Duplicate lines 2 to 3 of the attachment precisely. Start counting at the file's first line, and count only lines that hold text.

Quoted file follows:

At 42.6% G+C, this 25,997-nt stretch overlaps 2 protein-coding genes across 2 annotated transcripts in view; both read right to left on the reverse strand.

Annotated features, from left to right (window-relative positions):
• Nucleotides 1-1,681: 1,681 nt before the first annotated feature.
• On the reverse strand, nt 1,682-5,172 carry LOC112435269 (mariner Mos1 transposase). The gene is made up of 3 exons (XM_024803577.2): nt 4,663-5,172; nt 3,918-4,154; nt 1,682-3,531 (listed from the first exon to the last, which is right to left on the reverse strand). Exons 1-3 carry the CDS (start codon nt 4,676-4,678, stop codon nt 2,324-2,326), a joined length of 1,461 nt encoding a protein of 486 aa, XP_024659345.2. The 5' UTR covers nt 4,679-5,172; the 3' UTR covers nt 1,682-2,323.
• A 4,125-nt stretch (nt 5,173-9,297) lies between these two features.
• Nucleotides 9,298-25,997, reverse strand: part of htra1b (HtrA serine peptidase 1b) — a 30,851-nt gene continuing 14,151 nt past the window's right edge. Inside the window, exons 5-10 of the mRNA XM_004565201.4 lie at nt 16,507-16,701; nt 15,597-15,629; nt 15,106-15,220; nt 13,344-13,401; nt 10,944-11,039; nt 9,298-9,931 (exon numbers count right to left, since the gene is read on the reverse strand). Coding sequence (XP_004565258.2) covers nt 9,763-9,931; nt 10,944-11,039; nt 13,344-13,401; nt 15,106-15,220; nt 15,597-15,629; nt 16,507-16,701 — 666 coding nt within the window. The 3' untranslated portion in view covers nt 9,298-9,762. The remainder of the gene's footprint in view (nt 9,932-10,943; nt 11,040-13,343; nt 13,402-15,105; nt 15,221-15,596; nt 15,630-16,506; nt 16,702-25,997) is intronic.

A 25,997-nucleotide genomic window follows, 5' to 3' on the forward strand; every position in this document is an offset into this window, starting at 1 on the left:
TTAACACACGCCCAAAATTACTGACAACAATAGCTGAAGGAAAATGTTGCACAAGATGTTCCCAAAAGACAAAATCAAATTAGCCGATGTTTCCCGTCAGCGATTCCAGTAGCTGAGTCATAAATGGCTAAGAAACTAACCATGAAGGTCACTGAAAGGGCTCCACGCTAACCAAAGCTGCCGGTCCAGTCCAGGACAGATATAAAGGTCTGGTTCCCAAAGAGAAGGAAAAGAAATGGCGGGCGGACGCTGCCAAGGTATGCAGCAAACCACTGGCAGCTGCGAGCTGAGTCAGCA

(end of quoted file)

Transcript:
Annotated features, from left to right (window-relative positions):
• Nucleotides 1-1,681: 1,681 nt before the first annotated feature.